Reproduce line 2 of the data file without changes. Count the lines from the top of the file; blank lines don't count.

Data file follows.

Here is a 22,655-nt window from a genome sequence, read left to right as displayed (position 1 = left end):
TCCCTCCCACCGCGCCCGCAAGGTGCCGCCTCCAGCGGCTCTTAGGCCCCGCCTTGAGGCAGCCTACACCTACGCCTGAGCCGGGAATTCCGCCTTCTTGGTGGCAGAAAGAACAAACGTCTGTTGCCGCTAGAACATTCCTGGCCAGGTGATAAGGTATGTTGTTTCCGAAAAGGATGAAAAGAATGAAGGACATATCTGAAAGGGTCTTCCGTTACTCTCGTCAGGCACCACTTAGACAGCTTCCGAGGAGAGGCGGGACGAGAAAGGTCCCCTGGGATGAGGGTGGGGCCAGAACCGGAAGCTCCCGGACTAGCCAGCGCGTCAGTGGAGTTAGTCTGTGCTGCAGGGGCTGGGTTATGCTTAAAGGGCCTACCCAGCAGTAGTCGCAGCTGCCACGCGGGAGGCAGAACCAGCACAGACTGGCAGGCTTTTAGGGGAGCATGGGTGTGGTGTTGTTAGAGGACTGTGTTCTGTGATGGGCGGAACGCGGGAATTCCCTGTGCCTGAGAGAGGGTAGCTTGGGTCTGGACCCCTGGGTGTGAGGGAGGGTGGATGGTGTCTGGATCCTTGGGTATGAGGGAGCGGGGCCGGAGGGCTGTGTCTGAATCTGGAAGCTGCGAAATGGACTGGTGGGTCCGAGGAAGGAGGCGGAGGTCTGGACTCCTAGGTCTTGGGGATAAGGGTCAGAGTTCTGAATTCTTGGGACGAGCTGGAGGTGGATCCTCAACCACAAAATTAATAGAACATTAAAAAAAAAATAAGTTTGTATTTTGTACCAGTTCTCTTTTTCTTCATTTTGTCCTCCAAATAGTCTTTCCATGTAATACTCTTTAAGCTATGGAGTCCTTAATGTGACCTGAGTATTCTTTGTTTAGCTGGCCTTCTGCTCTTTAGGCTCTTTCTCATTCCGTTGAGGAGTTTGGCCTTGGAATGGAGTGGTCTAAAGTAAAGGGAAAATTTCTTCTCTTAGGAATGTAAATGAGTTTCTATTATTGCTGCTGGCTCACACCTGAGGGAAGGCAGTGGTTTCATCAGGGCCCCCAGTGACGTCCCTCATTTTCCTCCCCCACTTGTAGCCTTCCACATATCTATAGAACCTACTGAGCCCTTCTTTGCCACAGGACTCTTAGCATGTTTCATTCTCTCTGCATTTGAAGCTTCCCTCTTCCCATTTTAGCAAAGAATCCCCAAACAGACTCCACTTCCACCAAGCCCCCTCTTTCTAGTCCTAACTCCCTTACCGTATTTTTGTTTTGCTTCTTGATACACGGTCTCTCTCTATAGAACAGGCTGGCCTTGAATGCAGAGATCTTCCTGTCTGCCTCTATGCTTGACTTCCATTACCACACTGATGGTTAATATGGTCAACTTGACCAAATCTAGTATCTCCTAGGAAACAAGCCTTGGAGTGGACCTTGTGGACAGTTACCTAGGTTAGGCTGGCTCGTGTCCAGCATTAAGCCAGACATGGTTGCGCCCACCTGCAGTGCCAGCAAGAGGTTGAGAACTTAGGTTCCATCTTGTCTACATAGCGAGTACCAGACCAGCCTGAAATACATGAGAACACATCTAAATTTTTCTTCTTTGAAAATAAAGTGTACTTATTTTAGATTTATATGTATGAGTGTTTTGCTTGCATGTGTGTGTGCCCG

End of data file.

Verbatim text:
TCCCTCCCACCGCGCCCGCAAGGTGCCGCCTCCAGCGGCTCTTAGGCCCCGCCTTGAGGCAGCCTACACCTACGCCTGAGCCGGGAATTCCGCCTTCTTGGTGGCAGAAAGAACAAACGTCTGTTGCCGCTAGAACATTCCTGGCCAGGTGATAAGGTATGTTGTTTCCGAAAAGGATGAAAAGAATGAAGGACATATCTGAAAGGGTCTTCCGTTACTCTCGTCAGGCACCACTTAGACAGCTTCCGAGGAGAGGCGGGACGAGAAAGGTCCCCTGGGATGAGGGTGGGGCCAGAACCGGAAGCTCCCGGACTAGCCAGCGCGTCAGTGGAGTTAGTCTGTGCTGCAGGGGCTGGGTTATGCTTAAAGGGCCTACCCAGCAGTAGTCGCAGCTGCCACGCGGGAGGCAGAACCAGCACAGACTGGCAGGCTTTTAGGGGAGCATGGGTGTGGTGTTGTTAGAGGACTGTGTTCTGTGATGGGCGGAACGCGGGAATTCCCTGTGCCTGAGAGAGGGTAGCTTGGGTCTGGACCCCTGGGTGTGAGGGAGGGTGGATGGTGTCTGGATCCTTGGGTATGAGGGAGCGGGGCCGGAGGGCTGTGTCTGAATCTGGAAGCTGCGAAATGGACTGGTGGGTCCGAGGAAGGAGGCGGAGGTCTGGACTCCTAGGTCTTGGGGATAAGGGTCAGAGTTCTGAATTCTTGGGACGAGCTGGAGGTGGATCCTCAACCACAAAATTAATAGAACATTAAAAAAAAAATAAGTTTGTATTTTGTACCAGTTCTCTTTTTCTTCATTTTGTCCTCCAAATAGTCTTTCCATGTAATACTCTTTAAGCTATGGAGTCCTTAATGTGACCTGAGTATTCTTTGTTTAGCTGGCCTTCTGCTCTTTAGGCTCTTTCTCATTCCGTTGAGGAGTTTGGCCTTGGAATGGAGTGGTCTAAAGTAAAGGGAAAATTTCTTCTCTTAGGAATGTAAATGAGTTTCTATTATTGCTGCTGGCTCACACCTGAGGGAAGGCAGTGGTTTCATCAGGGCCCCCAGTGACGTCCCTCATTTTCCTCCCCCACTTGTAGCCTTCCACATATCTATAGAACCTACTGAGCCCTTCTTTGCCACAGGACTCTTAGCATGTTTCATTCTCTCTGCATTTGAAGCTTCCCTCTTCCCATTTTAGCAAAGAATCCCCAAACAGACTCCACTTCCACCAAGCCCCCTCTTTCTAGTCCTAACTCCCTTACCGTATTTTTGTTTTGCTTCTTGATACACGGTCTCTCTCTATAGAACAGGCTGGCCTTGAATGCAGAGATCTTCCTGTCTGCCTCTATGCTTGACTTCCATTACCACACTGATGGTTAATATGGTCAACTTGACCAAATCTAGTATCTCCTAGGAAACAAGCCTTGGAGTGGACCTTGTGGACAGTTACCTAGGTTAGGCTGGCTCGTGTCCAGCATTAAGCCAGACATGGTTGCGCCCACCTGCAGTGCCAGCAAGAGGTTGAGAACTTAGGTTCCATCTTGTCTACATAGCGAGTACCAGACCAGCCTGAAATACATGAGAACACATCTAAATTTTTCTTCTTTGAAAATAAAGTGTACTTATTTTAGATTTATATGTATGAGTGTTTTGCTTGCATGTGTGTGTGCCCG